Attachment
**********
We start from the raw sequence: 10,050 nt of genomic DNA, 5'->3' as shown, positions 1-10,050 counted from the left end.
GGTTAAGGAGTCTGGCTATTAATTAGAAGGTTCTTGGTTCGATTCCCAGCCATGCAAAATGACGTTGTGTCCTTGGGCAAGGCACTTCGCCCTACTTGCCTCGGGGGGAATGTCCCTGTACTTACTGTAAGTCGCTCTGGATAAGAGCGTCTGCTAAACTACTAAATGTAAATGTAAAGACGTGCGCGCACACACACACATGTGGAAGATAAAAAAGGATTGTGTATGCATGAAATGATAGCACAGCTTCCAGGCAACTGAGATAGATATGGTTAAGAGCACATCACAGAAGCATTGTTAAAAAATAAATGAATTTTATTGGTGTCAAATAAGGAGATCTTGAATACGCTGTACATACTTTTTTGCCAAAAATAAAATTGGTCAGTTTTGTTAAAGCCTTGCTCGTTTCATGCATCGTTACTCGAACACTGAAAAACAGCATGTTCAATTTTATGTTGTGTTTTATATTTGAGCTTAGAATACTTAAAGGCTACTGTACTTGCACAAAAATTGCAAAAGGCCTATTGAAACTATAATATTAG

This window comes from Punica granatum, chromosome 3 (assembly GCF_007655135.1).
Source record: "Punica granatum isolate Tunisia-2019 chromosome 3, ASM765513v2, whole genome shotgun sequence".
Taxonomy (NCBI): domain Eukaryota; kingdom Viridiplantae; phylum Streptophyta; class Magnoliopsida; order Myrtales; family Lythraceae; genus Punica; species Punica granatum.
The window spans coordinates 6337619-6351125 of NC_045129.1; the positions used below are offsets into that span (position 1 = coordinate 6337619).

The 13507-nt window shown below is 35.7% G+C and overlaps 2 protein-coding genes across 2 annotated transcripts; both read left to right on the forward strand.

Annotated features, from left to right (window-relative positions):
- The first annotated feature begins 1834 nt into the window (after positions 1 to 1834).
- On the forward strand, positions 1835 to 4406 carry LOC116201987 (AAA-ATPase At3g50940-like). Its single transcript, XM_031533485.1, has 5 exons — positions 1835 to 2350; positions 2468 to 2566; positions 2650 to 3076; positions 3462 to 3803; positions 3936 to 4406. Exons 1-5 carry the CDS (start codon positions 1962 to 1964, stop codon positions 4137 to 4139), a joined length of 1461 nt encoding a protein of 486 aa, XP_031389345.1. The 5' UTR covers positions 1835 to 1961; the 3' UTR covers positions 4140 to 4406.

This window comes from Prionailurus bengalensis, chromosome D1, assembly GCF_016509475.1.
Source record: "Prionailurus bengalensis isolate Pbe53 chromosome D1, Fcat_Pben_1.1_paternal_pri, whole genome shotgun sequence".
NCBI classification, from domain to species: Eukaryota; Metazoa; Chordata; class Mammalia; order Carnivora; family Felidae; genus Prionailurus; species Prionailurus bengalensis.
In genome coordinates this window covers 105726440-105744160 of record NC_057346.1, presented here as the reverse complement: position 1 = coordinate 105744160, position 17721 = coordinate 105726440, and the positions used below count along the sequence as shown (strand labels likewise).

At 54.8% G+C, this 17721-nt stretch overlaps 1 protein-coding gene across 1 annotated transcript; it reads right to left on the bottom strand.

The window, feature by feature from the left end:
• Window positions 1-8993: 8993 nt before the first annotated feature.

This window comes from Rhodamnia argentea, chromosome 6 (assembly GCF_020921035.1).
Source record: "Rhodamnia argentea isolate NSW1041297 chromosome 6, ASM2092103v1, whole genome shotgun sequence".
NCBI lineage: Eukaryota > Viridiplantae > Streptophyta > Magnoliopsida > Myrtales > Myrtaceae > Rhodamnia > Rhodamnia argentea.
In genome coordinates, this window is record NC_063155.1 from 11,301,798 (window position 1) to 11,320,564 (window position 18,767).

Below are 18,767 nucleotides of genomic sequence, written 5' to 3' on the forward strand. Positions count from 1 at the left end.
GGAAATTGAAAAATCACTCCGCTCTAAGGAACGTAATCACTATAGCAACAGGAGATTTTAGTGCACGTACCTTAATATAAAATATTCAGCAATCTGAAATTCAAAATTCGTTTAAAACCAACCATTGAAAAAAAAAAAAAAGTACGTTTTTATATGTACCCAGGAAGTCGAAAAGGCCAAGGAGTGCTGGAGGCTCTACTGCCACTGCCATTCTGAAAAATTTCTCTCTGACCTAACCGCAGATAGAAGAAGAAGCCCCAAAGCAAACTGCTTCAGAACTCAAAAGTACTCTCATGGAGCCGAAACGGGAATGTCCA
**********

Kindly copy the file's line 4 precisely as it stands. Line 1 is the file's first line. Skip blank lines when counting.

Source record: "Punica granatum isolate Tunisia-2019 chromosome 3, ASM765513v2, whole genome shotgun sequence".